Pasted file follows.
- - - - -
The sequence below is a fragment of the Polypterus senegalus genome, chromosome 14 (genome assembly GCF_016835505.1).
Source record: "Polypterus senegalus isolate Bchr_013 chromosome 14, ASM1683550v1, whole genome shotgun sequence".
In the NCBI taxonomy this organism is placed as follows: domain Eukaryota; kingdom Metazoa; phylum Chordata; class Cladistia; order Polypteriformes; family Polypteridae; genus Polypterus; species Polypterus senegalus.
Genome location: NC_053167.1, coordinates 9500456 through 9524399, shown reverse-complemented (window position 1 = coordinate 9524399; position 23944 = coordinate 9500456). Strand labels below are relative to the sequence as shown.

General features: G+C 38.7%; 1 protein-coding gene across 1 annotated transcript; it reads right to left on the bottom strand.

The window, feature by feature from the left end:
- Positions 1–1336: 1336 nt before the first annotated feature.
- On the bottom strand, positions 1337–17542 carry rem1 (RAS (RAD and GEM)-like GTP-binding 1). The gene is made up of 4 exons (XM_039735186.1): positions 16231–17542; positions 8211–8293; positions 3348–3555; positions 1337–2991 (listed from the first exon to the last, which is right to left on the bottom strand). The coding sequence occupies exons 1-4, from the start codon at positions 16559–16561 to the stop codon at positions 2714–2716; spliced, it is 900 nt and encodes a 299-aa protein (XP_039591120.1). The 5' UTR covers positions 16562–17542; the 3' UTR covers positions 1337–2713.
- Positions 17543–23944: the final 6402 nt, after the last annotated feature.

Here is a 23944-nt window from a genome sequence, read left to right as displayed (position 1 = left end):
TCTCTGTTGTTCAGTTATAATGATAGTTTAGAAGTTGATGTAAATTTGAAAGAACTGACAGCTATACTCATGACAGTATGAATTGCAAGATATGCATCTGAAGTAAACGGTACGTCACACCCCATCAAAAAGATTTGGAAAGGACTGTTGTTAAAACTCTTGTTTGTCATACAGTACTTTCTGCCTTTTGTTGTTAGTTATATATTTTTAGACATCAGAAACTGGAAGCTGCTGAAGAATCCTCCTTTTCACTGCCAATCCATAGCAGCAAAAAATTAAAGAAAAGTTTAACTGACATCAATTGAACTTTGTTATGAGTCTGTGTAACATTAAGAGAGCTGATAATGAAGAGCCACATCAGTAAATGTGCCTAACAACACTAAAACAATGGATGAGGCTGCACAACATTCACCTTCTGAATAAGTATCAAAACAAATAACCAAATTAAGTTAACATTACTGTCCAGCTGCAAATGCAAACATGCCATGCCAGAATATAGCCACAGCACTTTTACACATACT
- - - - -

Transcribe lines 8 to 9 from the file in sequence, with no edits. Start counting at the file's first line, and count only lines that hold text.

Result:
- On the bottom strand, positions 1337–17542 carry rem1 (RAS (RAD and GEM)-like GTP-binding 1). The gene is made up of 4 exons (XM_039735186.1): positions 16231–17542; positions 8211–8293; positions 3348–3555; positions 1337–2991 (listed from the first exon to the last, which is right to left on the bottom strand). The coding sequence occupies exons 1-4, from the start codon at positions 16559–16561 to the stop codon at positions 2714–2716; spliced, it is 900 nt and encodes a 299-aa protein (XP_039591120.1). The 5' UTR covers positions 16562–17542; the 3' UTR covers positions 1337–2713.
- Positions 17543–23944: the final 6402 nt, after the last annotated feature.